Roy Den Hollander, a lawyer from George Washington University Law School, who described himself as an “anti-feminist” and someone who defends “men’s rights”, shot himself and is the primary suspect in the shooting of U.S. District Judge Esther Salas’ husband and son. The FBI has confirmed his death and the death of Salas’ son. When investigators […]
The House passed the Violence Against Women Act yesterday in a 263-158 vote, with 33 Republicans voting for the bill, and 157 voting against the re-authorization. The current law only bars gun ownership for convicted abusers who are married to their victim, live with their victim, or have a child with their victim. A new […]
The House is set to vote on the reauthorization of the Violence Against Women Act tomorrow. The law expired in February during the government shutdown. A new provision in the bill will prevent convicted stalkers or dating partners convicted of domestic abuse from owning a gun. The current law only prevents those convicted of abuse and […]
On March 5, the Senate Judiciary Committee will hold a nomination hearing for Shannon Lee Goessling, Trump’s pick to head the Office of Violence Against Women (OVW) at the Department of Justice. Women’s rights and anti-violence activists have raised serious concerns over the nominee’s anti-immigrant, anti-LGBTQ, anti-racial justice history, noting that combating intimate partner violence requires an intersectional perspective that understands the vulnerability of respective communities.
Savanna’s Act, a bill that calls for the standardization of protocols for law enforcement agencies and for updating data for federal databases relevant to missing or murdered Native American women, was re-introduced to the floor on Monday by Alaska Senator Lisa Murkowski. Savanna’s Act is named in honor of Savanna LaFontaine-Greywind, a pregnant Spirit Lake […]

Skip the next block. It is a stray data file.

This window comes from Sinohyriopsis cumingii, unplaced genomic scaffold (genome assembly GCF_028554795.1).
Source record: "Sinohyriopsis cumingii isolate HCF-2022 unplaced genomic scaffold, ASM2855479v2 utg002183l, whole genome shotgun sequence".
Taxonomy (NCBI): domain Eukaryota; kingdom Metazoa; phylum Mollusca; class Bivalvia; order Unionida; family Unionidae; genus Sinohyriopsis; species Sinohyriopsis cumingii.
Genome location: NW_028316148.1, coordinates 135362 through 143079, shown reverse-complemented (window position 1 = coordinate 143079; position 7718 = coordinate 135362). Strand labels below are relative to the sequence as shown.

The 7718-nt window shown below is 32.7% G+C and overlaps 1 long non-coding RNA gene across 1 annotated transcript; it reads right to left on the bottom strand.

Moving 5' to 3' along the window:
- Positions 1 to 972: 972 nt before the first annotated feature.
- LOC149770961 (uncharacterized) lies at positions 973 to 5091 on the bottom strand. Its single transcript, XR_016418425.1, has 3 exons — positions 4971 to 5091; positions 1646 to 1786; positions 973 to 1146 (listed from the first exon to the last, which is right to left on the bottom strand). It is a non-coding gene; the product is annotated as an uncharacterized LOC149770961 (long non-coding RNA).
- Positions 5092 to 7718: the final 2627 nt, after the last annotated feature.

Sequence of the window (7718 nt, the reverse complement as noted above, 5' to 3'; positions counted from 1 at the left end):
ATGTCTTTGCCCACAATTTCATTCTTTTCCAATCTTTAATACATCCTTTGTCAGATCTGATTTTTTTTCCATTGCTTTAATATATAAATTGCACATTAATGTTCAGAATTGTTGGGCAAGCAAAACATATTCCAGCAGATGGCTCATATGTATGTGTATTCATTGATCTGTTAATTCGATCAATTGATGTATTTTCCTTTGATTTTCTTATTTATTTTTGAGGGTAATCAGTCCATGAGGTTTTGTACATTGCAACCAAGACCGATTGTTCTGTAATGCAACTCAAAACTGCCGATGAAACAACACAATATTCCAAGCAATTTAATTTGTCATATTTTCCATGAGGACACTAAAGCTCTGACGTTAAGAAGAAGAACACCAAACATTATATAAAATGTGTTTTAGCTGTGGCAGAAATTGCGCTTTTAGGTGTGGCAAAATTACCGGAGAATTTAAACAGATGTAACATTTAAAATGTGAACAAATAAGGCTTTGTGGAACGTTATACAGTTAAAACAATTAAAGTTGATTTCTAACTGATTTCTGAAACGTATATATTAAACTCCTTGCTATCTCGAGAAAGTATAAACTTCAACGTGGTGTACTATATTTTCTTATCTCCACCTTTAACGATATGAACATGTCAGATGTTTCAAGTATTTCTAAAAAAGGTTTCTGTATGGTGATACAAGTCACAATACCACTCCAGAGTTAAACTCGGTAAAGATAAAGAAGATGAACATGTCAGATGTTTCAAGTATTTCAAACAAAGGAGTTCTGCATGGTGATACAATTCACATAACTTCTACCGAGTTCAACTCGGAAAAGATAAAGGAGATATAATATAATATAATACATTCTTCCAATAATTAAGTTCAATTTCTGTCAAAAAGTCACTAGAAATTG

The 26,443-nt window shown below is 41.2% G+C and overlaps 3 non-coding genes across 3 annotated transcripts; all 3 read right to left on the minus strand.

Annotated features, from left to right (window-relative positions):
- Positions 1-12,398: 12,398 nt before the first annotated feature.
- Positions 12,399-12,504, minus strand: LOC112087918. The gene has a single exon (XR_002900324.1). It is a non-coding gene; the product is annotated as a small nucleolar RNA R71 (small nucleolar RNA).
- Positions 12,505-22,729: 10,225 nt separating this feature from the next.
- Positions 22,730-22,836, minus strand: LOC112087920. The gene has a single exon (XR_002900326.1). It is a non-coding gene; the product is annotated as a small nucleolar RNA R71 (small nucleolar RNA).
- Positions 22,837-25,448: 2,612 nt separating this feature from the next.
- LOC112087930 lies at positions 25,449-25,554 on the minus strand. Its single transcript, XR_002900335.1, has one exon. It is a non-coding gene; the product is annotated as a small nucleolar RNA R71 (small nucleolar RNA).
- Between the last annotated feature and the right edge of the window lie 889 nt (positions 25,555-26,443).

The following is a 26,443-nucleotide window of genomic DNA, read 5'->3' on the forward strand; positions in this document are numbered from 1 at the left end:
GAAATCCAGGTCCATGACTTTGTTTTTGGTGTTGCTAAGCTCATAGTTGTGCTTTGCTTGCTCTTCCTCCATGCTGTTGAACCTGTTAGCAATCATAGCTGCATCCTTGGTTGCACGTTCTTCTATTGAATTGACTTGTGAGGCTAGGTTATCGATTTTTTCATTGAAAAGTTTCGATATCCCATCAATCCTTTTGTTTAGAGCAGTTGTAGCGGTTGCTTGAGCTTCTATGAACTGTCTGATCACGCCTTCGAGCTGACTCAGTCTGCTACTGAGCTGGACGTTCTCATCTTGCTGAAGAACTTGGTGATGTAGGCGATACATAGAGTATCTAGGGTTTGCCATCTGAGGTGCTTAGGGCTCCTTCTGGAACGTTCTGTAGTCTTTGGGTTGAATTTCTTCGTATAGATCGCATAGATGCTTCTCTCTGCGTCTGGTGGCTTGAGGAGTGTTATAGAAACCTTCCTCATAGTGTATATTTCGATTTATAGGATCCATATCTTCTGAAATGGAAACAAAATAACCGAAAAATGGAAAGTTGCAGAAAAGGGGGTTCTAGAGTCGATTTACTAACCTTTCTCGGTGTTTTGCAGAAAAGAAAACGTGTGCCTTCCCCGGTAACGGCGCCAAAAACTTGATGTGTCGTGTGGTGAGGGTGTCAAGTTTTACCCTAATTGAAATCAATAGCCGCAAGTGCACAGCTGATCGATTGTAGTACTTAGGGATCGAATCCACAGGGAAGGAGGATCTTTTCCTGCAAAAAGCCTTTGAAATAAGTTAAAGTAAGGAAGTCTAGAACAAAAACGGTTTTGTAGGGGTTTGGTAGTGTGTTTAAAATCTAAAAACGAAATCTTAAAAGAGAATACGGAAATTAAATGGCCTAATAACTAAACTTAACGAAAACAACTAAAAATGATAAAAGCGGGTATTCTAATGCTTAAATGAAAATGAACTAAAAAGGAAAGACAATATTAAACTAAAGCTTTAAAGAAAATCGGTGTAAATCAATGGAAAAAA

Congresswomen Bonnie Watson Coleman (D-NJ), Carolyn Maloney (D-NY), and Sheila Jackson Lee (D-TX) took to the House floor yesterday to urge for passage of the Equal Rights Amendment (ERA), which would grant constitutional protection from discrimination based on sex.
After the Department of Education’s announcement of final rule on implementing changes last week, the Clery Act will now more effectively address and report campus violence.
Passed in 1994, VAWA was the first piece of federal legislation to specifically address domestic violence and sexual assault as crimes and to provide federal funding to improve local response to violence against women, including training and resources for law enforcement and judges.
by Amanda Reed, Communications Intern at the National Organization for Women On Feb. 12, the Senate passed an inclusive version of the Violence Against Women Act (VAWA) that would include provisions for previously-unprotected groups. Last week, the House revealed its own version of VAWA: a watered-down, non-inclusive bill that cuts out these protections. Sound familiar? […]
There is a crisis at colleges and universities across the nation. In just the first six weeks of 2013, a Huffington Post survey found 75 instances of sexual assaults reported on college campuses. This is outrageous, but we shouldn’t be surprised. A U.S. Department of Justice study found that around 28 percent of womenare targets […]
by Eleanor Smeal, Feminist Majority Foundation and Kristin Rowe-Finkbeiner, MomsRising.org UPDATE (2/28/2013): VICTORY! The House of Representatives decided to stand with students, Native Americans, immigrants, and the LGBT community and passed the Senate inclusive #VAWA in a vote 286-138! ———— At last the House will vote on the Violence Against Women Act (VAWA) today. The […]
By Kim Gandy, VP and General Counsel, Feminist Majority Foundation HERvotes is joining our voices together in a blog carnival urging passage of the “real” Violence Against Women Act (VAWA) reauthorization — the bi-partisan bill that has already passed the Senate. The House has passed a version of VAWA reauthorization that some have called “VAWA […]
This Friday marks the 91st anniversary of women’s suffrage in the U.S. Yes, many of our grandmothers and great-grandmothers lived in a time when they weren’t allowed to vote. And for African Americans, the right to vote didn’t truly come into full effect until the Voting Rights Act of 1965. But now, armed with that […]